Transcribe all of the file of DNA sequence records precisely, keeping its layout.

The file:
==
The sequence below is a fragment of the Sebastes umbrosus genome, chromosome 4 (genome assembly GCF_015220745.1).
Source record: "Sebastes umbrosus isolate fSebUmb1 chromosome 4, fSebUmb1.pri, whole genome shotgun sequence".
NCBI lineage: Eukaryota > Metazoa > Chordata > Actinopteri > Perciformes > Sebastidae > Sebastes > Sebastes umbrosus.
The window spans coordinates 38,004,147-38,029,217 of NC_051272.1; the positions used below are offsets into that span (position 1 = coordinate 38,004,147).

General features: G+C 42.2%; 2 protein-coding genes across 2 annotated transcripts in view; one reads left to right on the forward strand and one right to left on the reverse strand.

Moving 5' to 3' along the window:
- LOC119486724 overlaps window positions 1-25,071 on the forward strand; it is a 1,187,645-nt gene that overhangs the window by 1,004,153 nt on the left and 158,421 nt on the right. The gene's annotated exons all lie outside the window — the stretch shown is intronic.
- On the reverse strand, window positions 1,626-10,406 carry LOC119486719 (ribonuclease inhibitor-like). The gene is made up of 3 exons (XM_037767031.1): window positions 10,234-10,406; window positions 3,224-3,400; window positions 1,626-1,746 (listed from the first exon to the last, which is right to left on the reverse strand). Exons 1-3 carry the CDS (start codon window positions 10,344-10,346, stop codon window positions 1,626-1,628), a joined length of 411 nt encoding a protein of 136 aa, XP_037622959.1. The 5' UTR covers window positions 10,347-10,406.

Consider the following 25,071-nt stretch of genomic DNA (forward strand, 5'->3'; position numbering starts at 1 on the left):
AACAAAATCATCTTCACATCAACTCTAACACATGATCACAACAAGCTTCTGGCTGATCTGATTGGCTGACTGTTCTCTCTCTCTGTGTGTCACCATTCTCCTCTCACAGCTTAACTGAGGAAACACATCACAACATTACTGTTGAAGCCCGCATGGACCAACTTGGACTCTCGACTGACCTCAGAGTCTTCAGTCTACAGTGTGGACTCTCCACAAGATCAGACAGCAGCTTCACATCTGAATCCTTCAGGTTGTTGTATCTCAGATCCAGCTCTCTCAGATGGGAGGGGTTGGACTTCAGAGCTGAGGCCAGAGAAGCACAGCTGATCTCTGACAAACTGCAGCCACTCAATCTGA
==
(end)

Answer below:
The sequence below is a fragment of the Sebastes umbrosus genome, chromosome 4 (genome assembly GCF_015220745.1).
Source record: "Sebastes umbrosus isolate fSebUmb1 chromosome 4, fSebUmb1.pri, whole genome shotgun sequence".
NCBI lineage: Eukaryota > Metazoa > Chordata > Actinopteri > Perciformes > Sebastidae > Sebastes > Sebastes umbrosus.
The window spans coordinates 38,004,147-38,029,217 of NC_051272.1; the positions used below are offsets into that span (position 1 = coordinate 38,004,147).

General features: G+C 42.2%; 2 protein-coding genes across 2 annotated transcripts in view; one reads left to right on the forward strand and one right to left on the reverse strand.

Moving 5' to 3' along the window:
- LOC119486724 overlaps window positions 1-25,071 on the forward strand; it is a 1,187,645-nt gene that overhangs the window by 1,004,153 nt on the left and 158,421 nt on the right. The gene's annotated exons all lie outside the window — the stretch shown is intronic.
- On the reverse strand, window positions 1,626-10,406 carry LOC119486719 (ribonuclease inhibitor-like). The gene is made up of 3 exons (XM_037767031.1): window positions 10,234-10,406; window positions 3,224-3,400; window positions 1,626-1,746 (listed from the first exon to the last, which is right to left on the reverse strand). Exons 1-3 carry the CDS (start codon window positions 10,344-10,346, stop codon window positions 1,626-1,628), a joined length of 411 nt encoding a protein of 136 aa, XP_037622959.1. The 5' UTR covers window positions 10,347-10,406.

Consider the following 25,071-nt stretch of genomic DNA (forward strand, 5'->3'; position numbering starts at 1 on the left):
AACAAAATCATCTTCACATCAACTCTAACACATGATCACAACAAGCTTCTGGCTGATCTGATTGGCTGACTGTTCTCTCTCTCTGTGTGTCACCATTCTCCTCTCACAGCTTAACTGAGGAAACACATCACAACATTACTGTTGAAGCCCGCATGGACCAACTTGGACTCTCGACTGACCTCAGAGTCTTCAGTCTACAGTGTGGACTCTCCACAAGATCAGACAGCAGCTTCACATCTGAATCCTTCAGGTTGTTGTATCTCAGATCCAGCTCTCTCAGATGGGAGGGGTTGGACTTCAGAGCTGAGGCCAGAGAAGCACAGCTGATCTCTGACAAACTGCAGCCACTCAATCTGA